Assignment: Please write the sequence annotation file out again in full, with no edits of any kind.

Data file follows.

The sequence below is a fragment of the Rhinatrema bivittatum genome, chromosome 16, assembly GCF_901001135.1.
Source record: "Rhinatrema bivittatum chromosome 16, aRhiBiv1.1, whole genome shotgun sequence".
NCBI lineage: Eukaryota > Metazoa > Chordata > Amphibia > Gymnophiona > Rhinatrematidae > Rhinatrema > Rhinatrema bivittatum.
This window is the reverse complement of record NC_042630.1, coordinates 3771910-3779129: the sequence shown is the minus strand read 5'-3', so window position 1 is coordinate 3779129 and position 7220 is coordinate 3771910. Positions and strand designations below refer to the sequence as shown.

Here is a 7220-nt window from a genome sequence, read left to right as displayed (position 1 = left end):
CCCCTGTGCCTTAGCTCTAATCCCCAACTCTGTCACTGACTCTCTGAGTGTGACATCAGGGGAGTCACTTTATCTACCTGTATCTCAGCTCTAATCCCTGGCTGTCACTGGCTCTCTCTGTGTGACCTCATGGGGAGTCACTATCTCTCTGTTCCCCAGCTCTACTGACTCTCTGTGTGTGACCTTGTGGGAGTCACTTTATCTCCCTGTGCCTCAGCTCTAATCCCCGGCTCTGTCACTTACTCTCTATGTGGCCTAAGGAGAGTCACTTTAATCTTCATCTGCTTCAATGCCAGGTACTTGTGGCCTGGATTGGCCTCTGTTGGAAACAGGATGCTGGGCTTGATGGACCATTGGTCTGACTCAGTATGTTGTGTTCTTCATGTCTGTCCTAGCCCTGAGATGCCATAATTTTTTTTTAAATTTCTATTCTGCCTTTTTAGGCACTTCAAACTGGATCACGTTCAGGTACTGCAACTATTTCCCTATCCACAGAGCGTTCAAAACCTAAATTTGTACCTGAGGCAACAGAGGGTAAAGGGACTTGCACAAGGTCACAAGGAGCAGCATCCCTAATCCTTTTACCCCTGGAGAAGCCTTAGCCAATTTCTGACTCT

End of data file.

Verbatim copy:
The sequence below is a fragment of the Rhinatrema bivittatum genome, chromosome 16, assembly GCF_901001135.1.
Source record: "Rhinatrema bivittatum chromosome 16, aRhiBiv1.1, whole genome shotgun sequence".
NCBI lineage: Eukaryota > Metazoa > Chordata > Amphibia > Gymnophiona > Rhinatrematidae > Rhinatrema > Rhinatrema bivittatum.
This window is the reverse complement of record NC_042630.1, coordinates 3771910-3779129: the sequence shown is the minus strand read 5'-3', so window position 1 is coordinate 3779129 and position 7220 is coordinate 3771910. Positions and strand designations below refer to the sequence as shown.

Here is a 7220-nt window from a genome sequence, read left to right as displayed (position 1 = left end):
CCCCTGTGCCTTAGCTCTAATCCCCAACTCTGTCACTGACTCTCTGAGTGTGACATCAGGGGAGTCACTTTATCTACCTGTATCTCAGCTCTAATCCCTGGCTGTCACTGGCTCTCTCTGTGTGACCTCATGGGGAGTCACTATCTCTCTGTTCCCCAGCTCTACTGACTCTCTGTGTGTGACCTTGTGGGAGTCACTTTATCTCCCTGTGCCTCAGCTCTAATCCCCGGCTCTGTCACTTACTCTCTATGTGGCCTAAGGAGAGTCACTTTAATCTTCATCTGCTTCAATGCCAGGTACTTGTGGCCTGGATTGGCCTCTGTTGGAAACAGGATGCTGGGCTTGATGGACCATTGGTCTGACTCAGTATGTTGTGTTCTTCATGTCTGTCCTAGCCCTGAGATGCCATAATTTTTTTTTAAATTTCTATTCTGCCTTTTTAGGCACTTCAAACTGGATCACGTTCAGGTACTGCAACTATTTCCCTATCCACAGAGCGTTCAAAACCTAAATTTGTACCTGAGGCAACAGAGGGTAAAGGGACTTGCACAAGGTCACAAGGAGCAGCATCCCTAATCCTTTTACCCCTGGAGAAGCCTTAGCCAATTTCTGACTCT